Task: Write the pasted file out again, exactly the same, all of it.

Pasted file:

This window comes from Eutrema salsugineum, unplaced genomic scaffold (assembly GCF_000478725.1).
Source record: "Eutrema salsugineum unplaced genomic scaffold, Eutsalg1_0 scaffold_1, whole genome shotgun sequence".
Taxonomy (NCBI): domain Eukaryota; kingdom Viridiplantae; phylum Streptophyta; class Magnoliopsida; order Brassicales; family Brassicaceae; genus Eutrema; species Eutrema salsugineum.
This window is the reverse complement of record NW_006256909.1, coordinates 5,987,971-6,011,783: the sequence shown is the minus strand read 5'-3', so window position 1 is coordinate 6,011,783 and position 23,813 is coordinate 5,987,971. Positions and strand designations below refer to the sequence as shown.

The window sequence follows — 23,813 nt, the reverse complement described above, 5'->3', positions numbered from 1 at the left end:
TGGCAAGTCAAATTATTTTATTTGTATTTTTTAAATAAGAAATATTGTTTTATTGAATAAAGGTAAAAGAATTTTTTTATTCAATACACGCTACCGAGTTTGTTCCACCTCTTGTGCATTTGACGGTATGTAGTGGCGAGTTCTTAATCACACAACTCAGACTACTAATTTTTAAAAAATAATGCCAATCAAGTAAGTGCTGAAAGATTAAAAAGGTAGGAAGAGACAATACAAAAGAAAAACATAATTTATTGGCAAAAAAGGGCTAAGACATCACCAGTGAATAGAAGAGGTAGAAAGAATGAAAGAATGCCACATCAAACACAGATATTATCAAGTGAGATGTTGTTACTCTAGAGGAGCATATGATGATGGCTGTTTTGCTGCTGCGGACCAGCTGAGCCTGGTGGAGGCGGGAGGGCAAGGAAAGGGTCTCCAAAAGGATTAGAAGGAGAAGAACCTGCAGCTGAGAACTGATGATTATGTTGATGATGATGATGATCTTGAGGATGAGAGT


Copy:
This window comes from Eutrema salsugineum, unplaced genomic scaffold (assembly GCF_000478725.1).
Source record: "Eutrema salsugineum unplaced genomic scaffold, Eutsalg1_0 scaffold_1, whole genome shotgun sequence".
Taxonomy (NCBI): domain Eukaryota; kingdom Viridiplantae; phylum Streptophyta; class Magnoliopsida; order Brassicales; family Brassicaceae; genus Eutrema; species Eutrema salsugineum.
This window is the reverse complement of record NW_006256909.1, coordinates 5,987,971-6,011,783: the sequence shown is the minus strand read 5'-3', so window position 1 is coordinate 6,011,783 and position 23,813 is coordinate 5,987,971. Positions and strand designations below refer to the sequence as shown.

The window sequence follows — 23,813 nt, the reverse complement described above, 5'->3', positions numbered from 1 at the left end:
TGGCAAGTCAAATTATTTTATTTGTATTTTTTAAATAAGAAATATTGTTTTATTGAATAAAGGTAAAAGAATTTTTTTATTCAATACACGCTACCGAGTTTGTTCCACCTCTTGTGCATTTGACGGTATGTAGTGGCGAGTTCTTAATCACACAACTCAGACTACTAATTTTTAAAAAATAATGCCAATCAAGTAAGTGCTGAAAGATTAAAAAGGTAGGAAGAGACAATACAAAAGAAAAACATAATTTATTGGCAAAAAAGGGCTAAGACATCACCAGTGAATAGAAGAGGTAGAAAGAATGAAAGAATGCCACATCAAACACAGATATTATCAAGTGAGATGTTGTTACTCTAGAGGAGCATATGATGATGGCTGTTTTGCTGCTGCGGACCAGCTGAGCCTGGTGGAGGCGGGAGGGCAAGGAAAGGGTCTCCAAAAGGATTAGAAGGAGAAGAACCTGCAGCTGAGAACTGATGATTATGTTGATGATGATGATGATCTTGAGGATGAGAGT